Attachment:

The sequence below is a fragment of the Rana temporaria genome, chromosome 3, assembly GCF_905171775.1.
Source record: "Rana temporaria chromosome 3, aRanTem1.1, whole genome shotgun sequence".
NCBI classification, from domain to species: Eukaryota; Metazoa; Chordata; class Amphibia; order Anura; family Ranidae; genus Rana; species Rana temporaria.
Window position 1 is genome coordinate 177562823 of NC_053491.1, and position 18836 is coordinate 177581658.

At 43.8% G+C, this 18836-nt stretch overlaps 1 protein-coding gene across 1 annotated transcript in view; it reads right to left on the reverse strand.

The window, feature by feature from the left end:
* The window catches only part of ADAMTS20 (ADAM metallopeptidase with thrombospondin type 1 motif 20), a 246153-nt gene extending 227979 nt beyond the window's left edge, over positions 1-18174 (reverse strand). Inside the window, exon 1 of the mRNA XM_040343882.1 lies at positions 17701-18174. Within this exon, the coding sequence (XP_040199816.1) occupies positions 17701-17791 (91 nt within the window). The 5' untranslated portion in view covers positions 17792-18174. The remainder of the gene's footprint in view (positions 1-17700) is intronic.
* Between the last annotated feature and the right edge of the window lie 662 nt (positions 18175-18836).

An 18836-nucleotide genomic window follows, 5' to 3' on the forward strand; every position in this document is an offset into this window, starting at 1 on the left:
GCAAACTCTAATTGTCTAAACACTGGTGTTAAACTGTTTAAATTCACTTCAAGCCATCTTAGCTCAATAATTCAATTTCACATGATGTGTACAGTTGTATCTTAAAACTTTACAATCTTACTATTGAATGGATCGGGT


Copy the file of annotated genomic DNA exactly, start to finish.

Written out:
The sequence below is a fragment of the Rana temporaria genome, chromosome 3, assembly GCF_905171775.1.
Source record: "Rana temporaria chromosome 3, aRanTem1.1, whole genome shotgun sequence".
NCBI classification, from domain to species: Eukaryota; Metazoa; Chordata; class Amphibia; order Anura; family Ranidae; genus Rana; species Rana temporaria.
Window position 1 is genome coordinate 177562823 of NC_053491.1, and position 18836 is coordinate 177581658.

At 43.8% G+C, this 18836-nt stretch overlaps 1 protein-coding gene across 1 annotated transcript in view; it reads right to left on the reverse strand.

The window, feature by feature from the left end:
* The window catches only part of ADAMTS20 (ADAM metallopeptidase with thrombospondin type 1 motif 20), a 246153-nt gene extending 227979 nt beyond the window's left edge, over positions 1-18174 (reverse strand). Inside the window, exon 1 of the mRNA XM_040343882.1 lies at positions 17701-18174. Within this exon, the coding sequence (XP_040199816.1) occupies positions 17701-17791 (91 nt within the window). The 5' untranslated portion in view covers positions 17792-18174. The remainder of the gene's footprint in view (positions 1-17700) is intronic.
* Between the last annotated feature and the right edge of the window lie 662 nt (positions 18175-18836).

An 18836-nucleotide genomic window follows, 5' to 3' on the forward strand; every position in this document is an offset into this window, starting at 1 on the left:
GCAAACTCTAATTGTCTAAACACTGGTGTTAAACTGTTTAAATTCACTTCAAGCCATCTTAGCTCAATAATTCAATTTCACATGATGTGTACAGTTGTATCTTAAAACTTTACAATCTTACTATTGAATGGATCGGGT